Understand the Common Interview Techniques

There are three types of questions you’re likely to encounter in your interview:

  • Behavioral: this type of interview question focuses on how you’ve handled similar situations before to assess your skills and abilities. You can use the STAR interview technique to answer these questions. This includes setting up the situation, the task to be completed, the action you took and the result that came from your action.
  • Situational: this question type sets up a possible situation you’ll encounter and asks you how you would respond to it. Discuss what actions you would take or how you would deal with an employee situation. This question shows your troubleshooting skills and ability to think on your feet.
  • Topgrading: is an interview technique for employers to understand how a candidate thinks, what they value and their overall personality. It asks open-ended questions not necessarily related to the job, such as “what are your greatest failures and accomplishments.” By asking more open-ended questions like this, they can learn more about you as a person. Learn more about topgrading interview questions.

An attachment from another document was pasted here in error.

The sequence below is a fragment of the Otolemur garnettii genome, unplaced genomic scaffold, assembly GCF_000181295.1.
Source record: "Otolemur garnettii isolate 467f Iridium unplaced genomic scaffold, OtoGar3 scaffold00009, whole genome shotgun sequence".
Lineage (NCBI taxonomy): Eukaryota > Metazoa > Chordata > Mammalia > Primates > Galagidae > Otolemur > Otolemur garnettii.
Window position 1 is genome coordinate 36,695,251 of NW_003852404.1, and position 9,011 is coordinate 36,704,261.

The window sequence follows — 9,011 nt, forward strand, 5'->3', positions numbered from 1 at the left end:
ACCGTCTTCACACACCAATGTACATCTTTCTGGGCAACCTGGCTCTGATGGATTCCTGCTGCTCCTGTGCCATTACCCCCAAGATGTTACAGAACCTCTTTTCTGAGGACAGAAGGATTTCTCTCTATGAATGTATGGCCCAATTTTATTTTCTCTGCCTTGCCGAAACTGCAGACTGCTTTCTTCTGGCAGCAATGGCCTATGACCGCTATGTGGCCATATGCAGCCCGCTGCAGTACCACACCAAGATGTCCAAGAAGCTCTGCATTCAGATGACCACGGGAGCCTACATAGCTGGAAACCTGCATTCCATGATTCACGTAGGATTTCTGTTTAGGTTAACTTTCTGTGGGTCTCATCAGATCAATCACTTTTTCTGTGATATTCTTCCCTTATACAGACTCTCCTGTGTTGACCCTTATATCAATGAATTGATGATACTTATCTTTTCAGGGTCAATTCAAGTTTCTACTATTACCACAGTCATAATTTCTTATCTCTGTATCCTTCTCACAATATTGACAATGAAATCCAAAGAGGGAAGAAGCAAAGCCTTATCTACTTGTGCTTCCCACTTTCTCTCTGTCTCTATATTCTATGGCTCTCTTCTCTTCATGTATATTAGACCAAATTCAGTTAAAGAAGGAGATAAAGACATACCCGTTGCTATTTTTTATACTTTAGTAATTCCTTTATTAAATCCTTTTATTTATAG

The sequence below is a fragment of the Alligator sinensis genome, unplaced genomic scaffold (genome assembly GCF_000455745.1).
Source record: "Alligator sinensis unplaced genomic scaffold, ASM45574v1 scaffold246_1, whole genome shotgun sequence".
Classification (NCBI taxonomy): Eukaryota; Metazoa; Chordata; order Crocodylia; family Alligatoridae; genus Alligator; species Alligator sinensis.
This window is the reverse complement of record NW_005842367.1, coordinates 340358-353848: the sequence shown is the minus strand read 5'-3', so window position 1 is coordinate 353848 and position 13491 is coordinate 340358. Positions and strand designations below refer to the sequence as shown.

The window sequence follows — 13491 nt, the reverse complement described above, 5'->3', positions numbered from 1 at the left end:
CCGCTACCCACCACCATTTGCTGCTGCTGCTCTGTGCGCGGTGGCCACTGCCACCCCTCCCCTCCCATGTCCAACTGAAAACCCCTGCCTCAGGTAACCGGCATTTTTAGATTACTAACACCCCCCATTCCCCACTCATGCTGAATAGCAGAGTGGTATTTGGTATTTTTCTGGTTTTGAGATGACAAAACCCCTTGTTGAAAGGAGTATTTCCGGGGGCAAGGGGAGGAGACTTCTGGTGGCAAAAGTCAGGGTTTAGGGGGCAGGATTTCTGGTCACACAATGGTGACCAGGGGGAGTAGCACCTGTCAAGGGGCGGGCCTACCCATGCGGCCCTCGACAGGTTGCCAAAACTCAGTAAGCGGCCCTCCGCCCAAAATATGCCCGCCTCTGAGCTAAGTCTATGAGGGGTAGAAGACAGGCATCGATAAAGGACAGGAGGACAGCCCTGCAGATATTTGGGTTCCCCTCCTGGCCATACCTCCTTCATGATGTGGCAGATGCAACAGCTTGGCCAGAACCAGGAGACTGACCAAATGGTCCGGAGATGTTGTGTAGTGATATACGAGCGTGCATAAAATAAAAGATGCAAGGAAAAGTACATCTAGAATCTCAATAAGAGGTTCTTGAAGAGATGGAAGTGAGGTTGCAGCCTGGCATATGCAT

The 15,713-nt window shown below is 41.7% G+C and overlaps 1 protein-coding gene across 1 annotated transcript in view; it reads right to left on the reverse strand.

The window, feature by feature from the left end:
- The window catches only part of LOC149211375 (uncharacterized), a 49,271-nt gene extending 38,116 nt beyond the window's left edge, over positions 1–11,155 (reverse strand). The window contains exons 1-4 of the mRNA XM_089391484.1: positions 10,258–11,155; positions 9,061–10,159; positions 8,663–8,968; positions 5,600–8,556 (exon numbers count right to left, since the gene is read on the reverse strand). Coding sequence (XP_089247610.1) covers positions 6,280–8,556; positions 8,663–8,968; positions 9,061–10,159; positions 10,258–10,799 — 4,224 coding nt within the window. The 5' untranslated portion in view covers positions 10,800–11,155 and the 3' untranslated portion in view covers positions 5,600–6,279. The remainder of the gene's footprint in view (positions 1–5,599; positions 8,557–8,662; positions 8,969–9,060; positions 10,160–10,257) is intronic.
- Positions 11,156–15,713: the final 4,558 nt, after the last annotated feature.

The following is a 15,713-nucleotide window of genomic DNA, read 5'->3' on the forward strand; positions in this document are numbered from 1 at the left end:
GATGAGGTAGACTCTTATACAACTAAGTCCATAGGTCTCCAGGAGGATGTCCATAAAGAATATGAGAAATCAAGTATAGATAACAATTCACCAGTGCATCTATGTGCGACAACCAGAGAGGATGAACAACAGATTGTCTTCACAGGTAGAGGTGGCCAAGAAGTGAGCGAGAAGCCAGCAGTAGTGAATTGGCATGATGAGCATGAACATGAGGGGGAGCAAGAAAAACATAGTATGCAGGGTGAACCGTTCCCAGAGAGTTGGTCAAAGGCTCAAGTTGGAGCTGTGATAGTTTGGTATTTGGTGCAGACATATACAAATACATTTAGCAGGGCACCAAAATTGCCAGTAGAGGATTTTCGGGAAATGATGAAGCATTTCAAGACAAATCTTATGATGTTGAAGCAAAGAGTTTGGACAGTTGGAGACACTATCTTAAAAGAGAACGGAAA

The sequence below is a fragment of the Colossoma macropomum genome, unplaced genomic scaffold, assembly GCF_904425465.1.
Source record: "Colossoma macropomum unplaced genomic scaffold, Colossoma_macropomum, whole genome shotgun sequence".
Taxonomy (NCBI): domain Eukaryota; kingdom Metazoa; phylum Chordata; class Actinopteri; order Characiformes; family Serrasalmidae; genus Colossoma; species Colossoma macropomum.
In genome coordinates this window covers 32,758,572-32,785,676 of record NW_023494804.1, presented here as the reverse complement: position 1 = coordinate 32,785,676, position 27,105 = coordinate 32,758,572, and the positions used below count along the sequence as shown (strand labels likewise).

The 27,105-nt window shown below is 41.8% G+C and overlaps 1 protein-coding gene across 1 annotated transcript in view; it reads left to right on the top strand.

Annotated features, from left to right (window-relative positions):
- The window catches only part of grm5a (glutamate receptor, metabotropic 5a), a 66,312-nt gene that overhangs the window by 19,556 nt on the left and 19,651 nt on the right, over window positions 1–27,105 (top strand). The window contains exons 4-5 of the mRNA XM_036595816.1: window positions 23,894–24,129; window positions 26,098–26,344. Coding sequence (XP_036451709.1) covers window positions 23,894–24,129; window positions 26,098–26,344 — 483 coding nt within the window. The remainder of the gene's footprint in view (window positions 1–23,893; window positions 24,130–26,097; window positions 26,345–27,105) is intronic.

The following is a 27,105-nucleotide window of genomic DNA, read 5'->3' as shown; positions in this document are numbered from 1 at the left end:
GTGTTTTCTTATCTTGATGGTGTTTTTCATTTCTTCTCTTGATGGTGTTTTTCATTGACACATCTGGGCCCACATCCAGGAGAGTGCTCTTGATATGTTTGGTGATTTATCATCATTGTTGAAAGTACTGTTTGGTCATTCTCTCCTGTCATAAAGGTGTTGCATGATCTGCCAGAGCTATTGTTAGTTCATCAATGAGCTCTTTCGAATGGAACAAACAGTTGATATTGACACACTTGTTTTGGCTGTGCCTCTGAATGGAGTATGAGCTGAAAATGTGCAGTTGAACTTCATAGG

For further preparation, read our blog post on 10 Interview Questions to Ask Executives. As you prepare for your interview, think through any additional questions you have about the role and responsibilities. Go prepared with questions to ensure this role is right for you. The more prepared you are, the more likely you are to ace an executive-level interview.